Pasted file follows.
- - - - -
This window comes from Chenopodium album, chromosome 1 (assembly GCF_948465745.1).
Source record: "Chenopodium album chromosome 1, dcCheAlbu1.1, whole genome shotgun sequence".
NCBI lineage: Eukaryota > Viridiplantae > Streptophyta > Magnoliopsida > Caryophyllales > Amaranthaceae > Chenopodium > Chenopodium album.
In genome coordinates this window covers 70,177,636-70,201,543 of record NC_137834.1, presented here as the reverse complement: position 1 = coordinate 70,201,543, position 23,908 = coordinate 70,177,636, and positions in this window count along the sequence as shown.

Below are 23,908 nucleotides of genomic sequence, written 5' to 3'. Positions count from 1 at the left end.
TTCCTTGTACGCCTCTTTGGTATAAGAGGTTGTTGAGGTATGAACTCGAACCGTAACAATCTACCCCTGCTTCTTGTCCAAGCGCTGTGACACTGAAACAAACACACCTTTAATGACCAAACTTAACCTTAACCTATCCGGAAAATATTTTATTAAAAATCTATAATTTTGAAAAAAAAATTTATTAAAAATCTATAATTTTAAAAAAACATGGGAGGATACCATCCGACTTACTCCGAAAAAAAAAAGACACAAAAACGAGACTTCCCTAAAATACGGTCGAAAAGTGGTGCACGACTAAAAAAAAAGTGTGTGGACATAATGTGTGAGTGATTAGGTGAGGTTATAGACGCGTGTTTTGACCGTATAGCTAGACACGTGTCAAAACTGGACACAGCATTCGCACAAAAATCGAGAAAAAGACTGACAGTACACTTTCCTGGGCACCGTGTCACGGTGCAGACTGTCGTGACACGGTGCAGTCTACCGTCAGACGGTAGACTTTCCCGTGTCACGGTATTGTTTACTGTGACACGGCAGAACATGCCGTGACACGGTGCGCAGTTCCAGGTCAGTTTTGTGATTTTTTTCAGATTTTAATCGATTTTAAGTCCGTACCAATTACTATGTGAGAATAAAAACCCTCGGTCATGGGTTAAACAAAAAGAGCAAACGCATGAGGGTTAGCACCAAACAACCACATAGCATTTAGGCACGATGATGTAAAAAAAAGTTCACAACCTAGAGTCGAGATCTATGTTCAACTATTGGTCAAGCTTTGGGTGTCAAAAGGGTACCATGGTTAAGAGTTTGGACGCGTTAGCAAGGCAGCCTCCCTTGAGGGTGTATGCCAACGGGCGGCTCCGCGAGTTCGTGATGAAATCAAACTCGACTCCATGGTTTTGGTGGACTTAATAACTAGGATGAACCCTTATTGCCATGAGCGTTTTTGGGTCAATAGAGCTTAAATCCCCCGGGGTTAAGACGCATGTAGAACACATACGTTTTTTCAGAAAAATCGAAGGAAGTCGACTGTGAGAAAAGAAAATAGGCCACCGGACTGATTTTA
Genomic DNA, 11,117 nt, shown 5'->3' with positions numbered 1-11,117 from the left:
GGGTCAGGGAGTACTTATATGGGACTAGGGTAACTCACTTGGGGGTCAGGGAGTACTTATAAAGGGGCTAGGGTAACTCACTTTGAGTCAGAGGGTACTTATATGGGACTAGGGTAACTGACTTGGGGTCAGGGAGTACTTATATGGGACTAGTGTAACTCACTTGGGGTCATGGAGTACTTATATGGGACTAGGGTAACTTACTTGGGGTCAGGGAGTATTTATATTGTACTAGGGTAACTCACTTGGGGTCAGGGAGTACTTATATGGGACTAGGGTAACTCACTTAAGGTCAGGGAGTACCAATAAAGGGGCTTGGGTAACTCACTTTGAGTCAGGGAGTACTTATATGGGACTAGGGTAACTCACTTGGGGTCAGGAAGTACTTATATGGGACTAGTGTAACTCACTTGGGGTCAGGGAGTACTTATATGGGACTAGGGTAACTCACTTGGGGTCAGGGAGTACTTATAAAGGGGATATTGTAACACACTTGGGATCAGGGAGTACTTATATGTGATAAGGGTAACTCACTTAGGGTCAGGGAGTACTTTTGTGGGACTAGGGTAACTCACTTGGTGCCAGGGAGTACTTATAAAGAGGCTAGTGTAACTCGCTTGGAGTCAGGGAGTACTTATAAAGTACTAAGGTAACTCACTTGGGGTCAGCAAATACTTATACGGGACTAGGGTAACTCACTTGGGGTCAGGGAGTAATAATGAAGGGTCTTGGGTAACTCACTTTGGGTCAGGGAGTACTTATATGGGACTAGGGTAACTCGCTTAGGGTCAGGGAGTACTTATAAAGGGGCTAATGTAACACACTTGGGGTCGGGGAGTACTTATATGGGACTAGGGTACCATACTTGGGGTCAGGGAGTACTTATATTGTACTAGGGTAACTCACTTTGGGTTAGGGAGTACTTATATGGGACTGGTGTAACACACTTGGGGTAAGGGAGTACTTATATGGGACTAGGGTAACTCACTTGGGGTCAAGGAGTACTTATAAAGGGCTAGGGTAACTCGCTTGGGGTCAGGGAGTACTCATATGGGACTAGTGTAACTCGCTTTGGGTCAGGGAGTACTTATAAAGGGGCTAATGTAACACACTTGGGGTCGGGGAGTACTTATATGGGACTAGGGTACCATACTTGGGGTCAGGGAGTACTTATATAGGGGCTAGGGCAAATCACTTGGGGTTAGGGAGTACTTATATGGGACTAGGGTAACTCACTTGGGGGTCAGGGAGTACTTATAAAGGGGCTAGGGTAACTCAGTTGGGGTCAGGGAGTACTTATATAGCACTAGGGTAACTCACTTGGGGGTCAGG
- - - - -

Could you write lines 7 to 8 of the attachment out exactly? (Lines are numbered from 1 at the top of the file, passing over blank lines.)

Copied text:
Genomic DNA, 11,117 nt, shown 5'->3' with positions numbered 1-11,117 from the left:
GGGTCAGGGAGTACTTATATGGGACTAGGGTAACTCACTTGGGGGTCAGGGAGTACTTATAAAGGGGCTAGGGTAACTCACTTTGAGTCAGAGGGTACTTATATGGGACTAGGGTAACTGACTTGGGGTCAGGGAGTACTTATATGGGACTAGTGTAACTCACTTGGGGTCATGGAGTACTTATATGGGACTAGGGTAACTTACTTGGGGTCAGGGAGTATTTATATTGTACTAGGGTAACTCACTTGGGGTCAGGGAGTACTTATATGGGACTAGGGTAACTCACTTAAGGTCAGGGAGTACCAATAAAGGGGCTTGGGTAACTCACTTTGAGTCAGGGAGTACTTATATGGGACTAGGGTAACTCACTTGGGGTCAGGAAGTACTTATATGGGACTAGTGTAACTCACTTGGGGTCAGGGAGTACTTATATGGGACTAGGGTAACTCACTTGGGGTCAGGGAGTACTTATAAAGGGGATATTGTAACACACTTGGGATCAGGGAGTACTTATATGTGATAAGGGTAACTCACTTAGGGTCAGGGAGTACTTTTGTGGGACTAGGGTAACTCACTTGGTGCCAGGGAGTACTTATAAAGAGGCTAGTGTAACTCGCTTGGAGTCAGGGAGTACTTATAAAGTACTAAGGTAACTCACTTGGGGTCAGCAAATACTTATACGGGACTAGGGTAACTCACTTGGGGTCAGGGAGTAATAATGAAGGGTCTTGGGTAACTCACTTTGGGTCAGGGAGTACTTATATGGGACTAGGGTAACTCGCTTAGGGTCAGGGAGTACTTATAAAGGGGCTAATGTAACACACTTGGGGTCGGGGAGTACTTATATGGGACTAGGGTACCATACTTGGGGTCAGGGAGTACTTATATTGTACTAGGGTAACTCACTTTGGGTTAGGGAGTACTTATATGGGACTGGTGTAACACACTTGGGGTAAGGGAGTACTTATATGGGACTAGGGTAACTCACTTGGGGTCAAGGAGTACTTATAAAGGGCTAGGGTAACTCGCTTGGGGTCAGGGAGTACTCATATGGGACTAGTGTAACTCGCTTTGGGTCAGGGAGTACTTATAAAGGGGCTAATGTAACACACTTGGGGTCGGGGAGTACTTATATGGGACTAGGGTACCATACTTGGGGTCAGGGAGTACTTATATAGGGGCTAGGGCAAATCACTTGGGGTTAGGGAGTACTTATATGGGACTAGGGTAACTCACTTGGGGGTCAGGGAGTACTTATAAAGGGGCTAGGGTAACTCAGTTGGGGTCAGGGAGTACTTATATAGCACTAGGGTAACTCACTTGGGGGTCAGG